2007 GSA Denver Annual Meeting (28–31 October 2007)

Paper No. 3
Presentation Time: 2:05 PM


MAYER, Paul S.1, BOWMAN, Carl B.2, HEYWOOD, J.R.2, SEELEY, Ellen C.2 and MATHIS, Allyson C.3, (1)Department of Geology and Geophysics, University of Wisconsin- Madison, 1215 West Dayton Street, Madison, WI 53706, (2)Grand Canyon National Park, National Park Service, P.O. Box 129, Grand Canyon, AZ 86023, (3)Grand Canyon National Park, PO Box 1962, Grand Canyon, AZ 86023, paul@mpm.edu

In 1928, Yavapai Point Trailside Museum, overlooking the canyon from the South Rim of Grand Canyon National Park, was formally opened as a geology museum. This museum was one of the earliest interpretive structures in the National Park System. Over the years the original geology exhibits were replaced and then completely removed. The building was converted to a bookstore in 1990 and renamed Yavapai Observation Station (YOS). Over the last 8 years the National Park Service worked on designs for new geology exhibits at YOS. In May 2007 the new geology exhibits opened to the public.

The new geology exhibits are divided into two sections. The first section focuses on what visitors can observe outside the building's large picture windows. These exhibits were designed to answer visitors' frequently asked questions. There is a main panel that provides a brief summary of Grand Canyon geology. Nearby are exhibits that identify rock groups and geologic features visible from the windows. Another exhibit focuses on the Colorado River and its role in carving the canyon. The final exhibit in this section provides visitors with different perspectives of the canyon. In the center of the building there is a three-dimensional relief model of a portion of the Grand Canyon.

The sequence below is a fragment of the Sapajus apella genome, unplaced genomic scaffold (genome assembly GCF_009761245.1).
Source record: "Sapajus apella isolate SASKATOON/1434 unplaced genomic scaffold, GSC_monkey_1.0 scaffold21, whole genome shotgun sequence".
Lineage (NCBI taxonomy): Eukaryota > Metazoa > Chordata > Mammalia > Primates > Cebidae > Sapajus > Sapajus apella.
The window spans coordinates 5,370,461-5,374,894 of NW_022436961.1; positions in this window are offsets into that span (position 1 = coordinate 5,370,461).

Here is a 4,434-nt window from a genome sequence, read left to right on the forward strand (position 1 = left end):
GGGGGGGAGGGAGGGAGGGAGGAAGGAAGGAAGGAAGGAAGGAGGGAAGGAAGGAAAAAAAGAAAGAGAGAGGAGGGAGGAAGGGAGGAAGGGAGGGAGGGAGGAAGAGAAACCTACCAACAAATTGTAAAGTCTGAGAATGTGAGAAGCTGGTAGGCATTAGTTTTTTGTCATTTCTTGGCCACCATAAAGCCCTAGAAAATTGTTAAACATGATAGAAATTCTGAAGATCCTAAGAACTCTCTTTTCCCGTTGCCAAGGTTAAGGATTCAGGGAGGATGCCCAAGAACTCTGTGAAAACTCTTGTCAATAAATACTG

Exhibits in the second section provide more details on the formation of Grand Canyon. Two six-foot tall fiberglass stratigraphic sections of the canyon walls flank the opening to these exhibits. The first exhibit covers geologic time and the age of Grand Canyon. The next three exhibits focus on each of Grand Canyon's three rock groups: Basement Rocks (Early Proterozoic igneous and metamorphic rocks), Grand Canyon Supergroup Rocks (Middle-Late Proterozoic sedimentary and volcanic rocks), and Paleozoic Rocks (Paleozoic marine and terrestrial sedimentary rocks). The final two exhibits examine the uplift of the Colorado Plateau and the carving of Grand Canyon. Linking these exhibits together are nine paleogeography globes and a series of 14 landscape evolution drawings detailing the geologic history and paleogeography of Northern Arizona from 1.8 billion years ago to present.

To stimulate visitor interest in geology and the museum three geology programs are presented daily by park rangers and the museum exhibits use a variety of 2 and 3-dimensional art, touchable rocks, and models.